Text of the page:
Cutting Weight: Why Getting It Wrong Can Cost You the Match

If you've clicked on this article, chances are you're either a combat athlete or you're closely connected to one. Over the years in the gym, I've seen a thing or two—especially when it comes to weight cutting. I've seen fighters soar to victories with smart strategies and, unfortunately, others who faltered because they cut weight the wrong way.

Let's deep dive into why some traditional weight cutting methods might not be your best bet and how they can hamper your performance when you need to be at your peak.

The Myths & Missteps of Weight Cutting

1. Starving Yourself: Oh, the allure of skipping meals to shed those extra pounds! But here’s the catch: * Nutrition Depletion: Denying your body essential nutrients means you're also denying it energy. Lack of energy translates to less power and endurance during your fight. * Slower Recovery: Protein isn't just for building muscles; it's vital for repairing them. Starving means slower recovery and more susceptibility to injuries.

2. Extreme Dehydration: I've seen fighters skip water or even hit the sauna in heavy gear to sweat out the 'water weight'. But: * Hydration = Performance: Our muscles are about 75% water. Dehydration means reduced muscle function, which can be a game-changer in combat sports. * Cognitive Function: A dehydrated brain is a slower brain. Reaction times can drop, and decision-making can become questionable.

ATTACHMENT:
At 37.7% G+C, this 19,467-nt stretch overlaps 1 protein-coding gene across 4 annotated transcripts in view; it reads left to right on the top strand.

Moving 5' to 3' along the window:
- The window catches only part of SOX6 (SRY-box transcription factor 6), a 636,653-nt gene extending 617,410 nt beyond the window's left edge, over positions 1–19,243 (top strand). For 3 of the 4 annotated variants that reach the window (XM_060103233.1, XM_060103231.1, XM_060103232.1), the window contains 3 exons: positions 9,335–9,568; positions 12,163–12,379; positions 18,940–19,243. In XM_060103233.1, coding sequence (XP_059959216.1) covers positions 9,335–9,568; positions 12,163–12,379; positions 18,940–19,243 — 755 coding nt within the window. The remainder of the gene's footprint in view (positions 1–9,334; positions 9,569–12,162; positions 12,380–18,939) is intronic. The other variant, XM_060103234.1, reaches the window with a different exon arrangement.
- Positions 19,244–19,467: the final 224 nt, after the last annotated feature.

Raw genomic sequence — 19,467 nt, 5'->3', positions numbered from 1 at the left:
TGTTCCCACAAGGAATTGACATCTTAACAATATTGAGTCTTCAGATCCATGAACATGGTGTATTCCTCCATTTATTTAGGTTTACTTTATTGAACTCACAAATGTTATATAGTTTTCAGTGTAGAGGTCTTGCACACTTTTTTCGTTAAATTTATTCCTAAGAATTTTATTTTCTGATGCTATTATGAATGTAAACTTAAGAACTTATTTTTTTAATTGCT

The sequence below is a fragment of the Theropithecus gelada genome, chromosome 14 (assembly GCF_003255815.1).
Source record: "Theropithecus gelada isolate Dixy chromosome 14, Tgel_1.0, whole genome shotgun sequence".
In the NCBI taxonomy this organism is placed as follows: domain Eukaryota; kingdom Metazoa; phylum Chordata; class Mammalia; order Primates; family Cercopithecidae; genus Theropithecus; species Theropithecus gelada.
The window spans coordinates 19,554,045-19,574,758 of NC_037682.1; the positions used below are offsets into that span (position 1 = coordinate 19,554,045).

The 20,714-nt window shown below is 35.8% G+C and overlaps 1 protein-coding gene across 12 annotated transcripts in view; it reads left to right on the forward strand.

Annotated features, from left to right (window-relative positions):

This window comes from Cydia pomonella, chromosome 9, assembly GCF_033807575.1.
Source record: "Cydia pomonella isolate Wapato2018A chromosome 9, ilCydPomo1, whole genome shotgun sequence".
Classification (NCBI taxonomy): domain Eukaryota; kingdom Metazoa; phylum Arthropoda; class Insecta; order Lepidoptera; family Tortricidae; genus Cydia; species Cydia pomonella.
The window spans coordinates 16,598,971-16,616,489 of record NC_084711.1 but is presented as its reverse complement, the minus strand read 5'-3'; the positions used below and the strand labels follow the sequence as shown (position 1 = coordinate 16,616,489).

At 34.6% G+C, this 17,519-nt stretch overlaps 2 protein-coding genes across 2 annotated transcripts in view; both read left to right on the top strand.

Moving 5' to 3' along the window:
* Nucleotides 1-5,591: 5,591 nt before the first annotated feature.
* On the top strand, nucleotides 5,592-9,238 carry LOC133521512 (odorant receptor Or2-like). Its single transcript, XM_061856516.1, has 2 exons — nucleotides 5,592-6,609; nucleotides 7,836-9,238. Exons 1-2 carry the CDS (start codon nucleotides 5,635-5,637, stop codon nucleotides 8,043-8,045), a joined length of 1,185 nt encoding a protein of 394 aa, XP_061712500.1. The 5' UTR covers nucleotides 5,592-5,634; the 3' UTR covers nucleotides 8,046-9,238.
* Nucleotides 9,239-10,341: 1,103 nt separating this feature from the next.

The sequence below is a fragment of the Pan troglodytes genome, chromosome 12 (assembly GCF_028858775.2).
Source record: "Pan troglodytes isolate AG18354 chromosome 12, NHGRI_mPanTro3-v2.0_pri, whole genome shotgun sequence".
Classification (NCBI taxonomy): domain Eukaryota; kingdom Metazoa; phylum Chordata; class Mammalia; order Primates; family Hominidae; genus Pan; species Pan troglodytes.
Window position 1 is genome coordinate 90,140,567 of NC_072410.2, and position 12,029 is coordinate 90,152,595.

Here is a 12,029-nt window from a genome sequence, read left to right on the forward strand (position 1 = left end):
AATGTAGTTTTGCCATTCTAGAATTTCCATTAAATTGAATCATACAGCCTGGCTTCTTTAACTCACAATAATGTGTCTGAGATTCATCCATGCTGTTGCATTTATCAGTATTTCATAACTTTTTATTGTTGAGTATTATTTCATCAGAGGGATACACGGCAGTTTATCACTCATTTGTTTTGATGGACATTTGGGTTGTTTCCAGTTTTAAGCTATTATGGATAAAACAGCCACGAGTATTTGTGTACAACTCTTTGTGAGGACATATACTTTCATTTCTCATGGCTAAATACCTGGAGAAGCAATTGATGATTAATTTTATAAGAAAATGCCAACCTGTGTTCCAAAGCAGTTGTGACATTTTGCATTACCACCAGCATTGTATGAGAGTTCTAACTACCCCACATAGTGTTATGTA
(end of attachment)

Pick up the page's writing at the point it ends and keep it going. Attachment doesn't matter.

3. Using Laxatives or Diuretics: This can lead to: * Electrolyte Imbalance: Essential for muscle function and nerve transmission, an imbalance can lead to cramps and even heart irregularities. * Gastrointestinal Distress: Nobody wants an upset stomach in the middle of a fight. Enough said.


Final Thoughts

Weight cutting is an art—a balancing act between meeting weight requirements and ensuring peak performance. It's vital to remember that the number on the scale is just one part of the equation. What truly matters is how you feel when stepping into the ring or onto the mat. After all, a few pounds aren't worth compromising your hard-earned skills and training.

Note: Always consult with a health professional before making any drastic changes to your diet or hydration habits.


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